Uninviting Work
Ecclesiastes 11:1
Cast your bread on the waters: for you shall find it after many days.

This passage may be regarded as an invitation to work of a special kind — work not likely to be popular, but, nevertheless, essential.

I. It is a call to UNAPPRECIATED WORK. Our bread is to be cast upon the waters. We are to render service — service that often costs much — to thankless people. We must be content to work when our work is unacknowledged, unrequited — nay, when it is despised. Much of the highest, painfulest service wrought for the good of men — work of brain and heart — is least appreciated. Let us work in the spirit of a noble faith and consecration, knowing that what we give and suffer will be lightly esteemed among men, and knowing also that it will be accepted before God and become immortal in the life of the world.

II. It is a call to UNOBTRUSIVE WORK. Seed sown on the waters suggest silent forms of service. Mark the way of the Master. In all His work there was an utter absence of theatricality and advertisement. Said His brethren: "If Thou do these things, show Thyself to the world." How truly human such a request, as it all was lost that was not shown! But Christ declined the tempting publicity. He sowed the bread of heaven on dark waters So softly that history hardly noticed Him or His sowing. Did not our Lord, in following this course, intend to teach His people that the establishment of His kingdom would depend most of all upon modest evangelism? And, indeed, ever since Christ's day His cause has chiefly grown out of noiseless, unobtrusive work. The history of the Christian Church wonderfully corresponds with geological history; it is the history of the snowflake, the demonstration of the prevailing efficacy of modest personal sacrifice and influence. All tourists love to tell of the cataract of Niagara, of its thunder, foam and rainbows; but, after all, cataracts like Niagara do little for the fertility of the world. The thousand little streams that go softly in the grass fill the earth with fruit and beauty.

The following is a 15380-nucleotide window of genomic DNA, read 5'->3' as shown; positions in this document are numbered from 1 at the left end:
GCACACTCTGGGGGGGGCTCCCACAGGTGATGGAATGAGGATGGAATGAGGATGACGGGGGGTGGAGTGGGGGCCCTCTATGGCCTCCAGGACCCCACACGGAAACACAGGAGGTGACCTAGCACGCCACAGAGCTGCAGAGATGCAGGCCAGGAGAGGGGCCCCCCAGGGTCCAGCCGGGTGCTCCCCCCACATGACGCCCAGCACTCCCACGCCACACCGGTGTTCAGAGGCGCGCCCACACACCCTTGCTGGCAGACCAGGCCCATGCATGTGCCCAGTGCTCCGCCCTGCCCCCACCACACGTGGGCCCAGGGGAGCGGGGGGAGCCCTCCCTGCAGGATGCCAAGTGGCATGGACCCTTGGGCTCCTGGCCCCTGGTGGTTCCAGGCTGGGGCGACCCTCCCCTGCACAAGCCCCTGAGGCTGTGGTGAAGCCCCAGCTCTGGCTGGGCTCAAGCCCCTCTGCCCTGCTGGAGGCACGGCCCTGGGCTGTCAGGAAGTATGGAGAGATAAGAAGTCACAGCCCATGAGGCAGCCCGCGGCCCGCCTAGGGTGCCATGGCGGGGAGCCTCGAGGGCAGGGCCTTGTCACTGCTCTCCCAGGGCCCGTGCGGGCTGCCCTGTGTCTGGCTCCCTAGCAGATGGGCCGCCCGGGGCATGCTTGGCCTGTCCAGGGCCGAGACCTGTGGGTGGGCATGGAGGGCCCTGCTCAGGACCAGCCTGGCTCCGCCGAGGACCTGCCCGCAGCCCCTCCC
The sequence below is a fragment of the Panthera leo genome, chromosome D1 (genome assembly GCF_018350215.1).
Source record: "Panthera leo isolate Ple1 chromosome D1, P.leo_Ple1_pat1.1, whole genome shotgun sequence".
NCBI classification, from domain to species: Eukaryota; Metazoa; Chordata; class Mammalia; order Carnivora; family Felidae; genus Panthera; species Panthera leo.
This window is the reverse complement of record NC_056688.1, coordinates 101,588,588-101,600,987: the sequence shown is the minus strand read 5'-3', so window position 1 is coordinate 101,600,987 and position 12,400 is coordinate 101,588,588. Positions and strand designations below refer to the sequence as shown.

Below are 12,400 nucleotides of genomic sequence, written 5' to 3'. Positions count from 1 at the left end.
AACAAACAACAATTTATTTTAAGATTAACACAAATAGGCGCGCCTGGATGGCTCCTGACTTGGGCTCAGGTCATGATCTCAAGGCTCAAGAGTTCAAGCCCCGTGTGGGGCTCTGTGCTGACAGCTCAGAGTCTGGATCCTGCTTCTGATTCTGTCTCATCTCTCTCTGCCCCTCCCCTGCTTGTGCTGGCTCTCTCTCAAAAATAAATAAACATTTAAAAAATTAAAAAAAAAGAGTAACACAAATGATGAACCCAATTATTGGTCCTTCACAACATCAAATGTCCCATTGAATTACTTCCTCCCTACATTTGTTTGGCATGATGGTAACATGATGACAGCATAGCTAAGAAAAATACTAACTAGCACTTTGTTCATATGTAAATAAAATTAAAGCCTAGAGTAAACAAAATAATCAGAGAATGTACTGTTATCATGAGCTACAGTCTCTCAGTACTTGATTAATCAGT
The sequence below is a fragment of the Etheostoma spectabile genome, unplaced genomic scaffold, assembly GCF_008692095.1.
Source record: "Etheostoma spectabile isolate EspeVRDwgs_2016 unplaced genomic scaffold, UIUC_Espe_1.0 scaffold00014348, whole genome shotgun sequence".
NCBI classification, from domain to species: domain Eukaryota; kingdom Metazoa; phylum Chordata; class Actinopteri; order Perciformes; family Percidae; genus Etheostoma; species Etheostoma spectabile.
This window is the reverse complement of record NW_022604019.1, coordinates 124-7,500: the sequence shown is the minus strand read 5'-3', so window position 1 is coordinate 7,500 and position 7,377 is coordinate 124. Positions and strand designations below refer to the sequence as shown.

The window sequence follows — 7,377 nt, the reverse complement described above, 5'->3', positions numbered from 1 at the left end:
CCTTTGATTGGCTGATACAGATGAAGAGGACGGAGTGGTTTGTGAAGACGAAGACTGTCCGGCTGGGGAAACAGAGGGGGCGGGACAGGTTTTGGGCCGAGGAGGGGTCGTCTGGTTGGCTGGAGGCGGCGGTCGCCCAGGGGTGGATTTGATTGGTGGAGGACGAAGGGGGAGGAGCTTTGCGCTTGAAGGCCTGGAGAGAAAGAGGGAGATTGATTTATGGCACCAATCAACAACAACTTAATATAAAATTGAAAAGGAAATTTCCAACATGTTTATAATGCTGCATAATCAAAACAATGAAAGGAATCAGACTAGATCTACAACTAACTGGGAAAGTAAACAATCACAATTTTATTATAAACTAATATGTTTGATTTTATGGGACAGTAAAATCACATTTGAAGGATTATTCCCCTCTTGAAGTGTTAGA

III. It is a call to UNPROMISING WORK. TO SOW the seed upon the waters looks hopeless; little good seems likely to come of such toil and sacrifice. So work for the world's good sometimes seems sadly unpromising; the giving of money, time, influence, feeling, seem only like ploughing the sands, throwing treasure into the sea. But we must hope in hopeless work, or what to the carnal eye looks like hopeless work. The most unpromising ground sometimes yields the richest results. The finest grapes in the world are not grown on fat soil, but on sand deserts and barren shingle that would not afford nourishment to a patch of oats; and the lover of man not rarely gets his richest clusters on the most unpromising ground. It has often been so with the missionary. Who, looking at ancient Britain, would have thought that it would become the vineyard of the Lord? It is often thus in families — the careless, undutiful children turning out the parents' strength and joy.

(W. L. Watkinson.)

Parallel Verses
KJV: Cast thy bread upon the waters: for thou shalt find it after many days.

WEB: Cast your bread on the waters; for you shall find it after many days.

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